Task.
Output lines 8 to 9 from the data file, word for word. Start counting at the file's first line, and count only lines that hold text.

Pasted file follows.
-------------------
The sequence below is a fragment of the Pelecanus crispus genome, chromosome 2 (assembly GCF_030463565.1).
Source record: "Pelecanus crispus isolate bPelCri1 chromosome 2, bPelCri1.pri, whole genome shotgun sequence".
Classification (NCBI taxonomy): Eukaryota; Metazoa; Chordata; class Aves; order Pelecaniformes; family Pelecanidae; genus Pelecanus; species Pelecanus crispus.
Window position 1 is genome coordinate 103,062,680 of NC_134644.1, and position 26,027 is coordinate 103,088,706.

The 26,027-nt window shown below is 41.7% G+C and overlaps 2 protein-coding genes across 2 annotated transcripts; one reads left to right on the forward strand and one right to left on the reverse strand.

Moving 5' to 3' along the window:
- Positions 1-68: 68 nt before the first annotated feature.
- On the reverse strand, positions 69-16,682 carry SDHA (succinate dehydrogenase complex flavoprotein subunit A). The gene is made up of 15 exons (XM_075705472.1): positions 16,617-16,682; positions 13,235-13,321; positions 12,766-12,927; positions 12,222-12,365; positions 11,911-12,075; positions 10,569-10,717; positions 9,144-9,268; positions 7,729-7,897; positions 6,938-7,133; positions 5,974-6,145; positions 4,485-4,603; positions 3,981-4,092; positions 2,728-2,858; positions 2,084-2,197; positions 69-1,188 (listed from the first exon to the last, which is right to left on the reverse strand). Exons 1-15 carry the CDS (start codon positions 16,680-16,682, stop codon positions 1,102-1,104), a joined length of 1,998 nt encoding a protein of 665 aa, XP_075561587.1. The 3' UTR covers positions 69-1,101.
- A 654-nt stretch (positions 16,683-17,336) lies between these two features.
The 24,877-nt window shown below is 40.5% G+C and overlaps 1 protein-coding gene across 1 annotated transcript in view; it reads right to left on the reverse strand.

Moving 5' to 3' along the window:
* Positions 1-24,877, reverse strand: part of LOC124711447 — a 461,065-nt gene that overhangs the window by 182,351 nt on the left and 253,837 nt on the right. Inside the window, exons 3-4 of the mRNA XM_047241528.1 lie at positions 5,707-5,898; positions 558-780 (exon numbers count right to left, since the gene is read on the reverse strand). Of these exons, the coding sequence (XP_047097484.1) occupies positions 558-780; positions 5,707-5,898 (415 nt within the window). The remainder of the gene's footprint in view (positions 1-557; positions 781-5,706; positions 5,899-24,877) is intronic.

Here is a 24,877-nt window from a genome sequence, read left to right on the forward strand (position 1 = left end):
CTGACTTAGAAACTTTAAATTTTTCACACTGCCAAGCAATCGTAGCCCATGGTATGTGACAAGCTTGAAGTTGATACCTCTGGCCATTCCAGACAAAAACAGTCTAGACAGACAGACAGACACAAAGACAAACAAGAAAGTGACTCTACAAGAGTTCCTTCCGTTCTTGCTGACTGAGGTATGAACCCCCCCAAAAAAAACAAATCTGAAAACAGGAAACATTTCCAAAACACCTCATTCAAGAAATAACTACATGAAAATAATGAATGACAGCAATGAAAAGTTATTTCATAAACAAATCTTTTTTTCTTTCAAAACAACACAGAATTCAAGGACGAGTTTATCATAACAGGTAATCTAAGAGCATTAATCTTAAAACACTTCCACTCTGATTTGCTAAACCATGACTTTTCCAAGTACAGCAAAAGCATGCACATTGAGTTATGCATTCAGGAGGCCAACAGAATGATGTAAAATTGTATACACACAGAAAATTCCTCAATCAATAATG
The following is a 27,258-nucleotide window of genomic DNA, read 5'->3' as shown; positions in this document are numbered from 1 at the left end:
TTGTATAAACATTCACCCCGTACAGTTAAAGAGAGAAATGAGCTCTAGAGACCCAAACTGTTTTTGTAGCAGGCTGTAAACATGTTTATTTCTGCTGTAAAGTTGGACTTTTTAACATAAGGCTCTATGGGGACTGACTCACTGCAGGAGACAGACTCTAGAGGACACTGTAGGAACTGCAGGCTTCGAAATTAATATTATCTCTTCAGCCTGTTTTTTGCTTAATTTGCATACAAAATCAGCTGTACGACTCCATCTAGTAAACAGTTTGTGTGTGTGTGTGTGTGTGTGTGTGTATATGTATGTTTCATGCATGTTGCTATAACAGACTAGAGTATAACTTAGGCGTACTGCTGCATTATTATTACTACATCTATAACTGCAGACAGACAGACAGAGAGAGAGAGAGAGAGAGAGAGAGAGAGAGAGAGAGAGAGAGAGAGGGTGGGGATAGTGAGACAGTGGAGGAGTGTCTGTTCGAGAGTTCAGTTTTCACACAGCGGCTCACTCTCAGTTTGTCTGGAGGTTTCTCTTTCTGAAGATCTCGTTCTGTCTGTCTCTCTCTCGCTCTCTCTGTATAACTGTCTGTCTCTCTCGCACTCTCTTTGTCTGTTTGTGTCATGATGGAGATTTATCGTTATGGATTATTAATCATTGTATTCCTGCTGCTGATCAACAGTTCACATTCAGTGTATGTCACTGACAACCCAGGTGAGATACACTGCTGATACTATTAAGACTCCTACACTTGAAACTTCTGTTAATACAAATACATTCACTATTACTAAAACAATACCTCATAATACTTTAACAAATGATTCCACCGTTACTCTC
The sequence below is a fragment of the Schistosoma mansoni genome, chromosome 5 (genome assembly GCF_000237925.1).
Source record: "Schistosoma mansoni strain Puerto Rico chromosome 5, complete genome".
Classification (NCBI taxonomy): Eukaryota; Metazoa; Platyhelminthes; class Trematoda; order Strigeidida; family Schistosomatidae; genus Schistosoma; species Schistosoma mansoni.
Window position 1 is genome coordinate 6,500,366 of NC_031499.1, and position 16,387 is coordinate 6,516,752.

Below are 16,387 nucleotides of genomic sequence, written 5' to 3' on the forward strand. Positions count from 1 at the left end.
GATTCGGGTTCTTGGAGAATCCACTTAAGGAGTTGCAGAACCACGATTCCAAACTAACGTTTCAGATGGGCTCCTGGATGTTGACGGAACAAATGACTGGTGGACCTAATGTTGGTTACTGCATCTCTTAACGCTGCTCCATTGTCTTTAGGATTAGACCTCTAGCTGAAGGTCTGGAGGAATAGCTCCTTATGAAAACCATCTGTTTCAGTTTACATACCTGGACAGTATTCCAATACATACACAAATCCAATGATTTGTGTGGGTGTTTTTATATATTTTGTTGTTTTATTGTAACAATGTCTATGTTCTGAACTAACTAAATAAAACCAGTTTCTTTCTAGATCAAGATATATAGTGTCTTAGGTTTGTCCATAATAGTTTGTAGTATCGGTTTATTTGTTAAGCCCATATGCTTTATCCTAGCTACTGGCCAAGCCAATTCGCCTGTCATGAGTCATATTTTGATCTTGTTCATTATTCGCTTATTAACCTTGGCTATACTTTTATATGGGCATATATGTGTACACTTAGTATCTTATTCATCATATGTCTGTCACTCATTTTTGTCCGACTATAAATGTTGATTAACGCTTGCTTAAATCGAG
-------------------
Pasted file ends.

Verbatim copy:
- On the reverse strand, positions 69-16,682 carry SDHA (succinate dehydrogenase complex flavoprotein subunit A). The gene is made up of 15 exons (XM_075705472.1): positions 16,617-16,682; positions 13,235-13,321; positions 12,766-12,927; positions 12,222-12,365; positions 11,911-12,075; positions 10,569-10,717; positions 9,144-9,268; positions 7,729-7,897; positions 6,938-7,133; positions 5,974-6,145; positions 4,485-4,603; positions 3,981-4,092; positions 2,728-2,858; positions 2,084-2,197; positions 69-1,188 (listed from the first exon to the last, which is right to left on the reverse strand). Exons 1-15 carry the CDS (start codon positions 16,680-16,682, stop codon positions 1,102-1,104), a joined length of 1,998 nt encoding a protein of 665 aa, XP_075561587.1. The 3' UTR covers positions 69-1,101.
- A 654-nt stretch (positions 16,683-17,336) lies between these two features.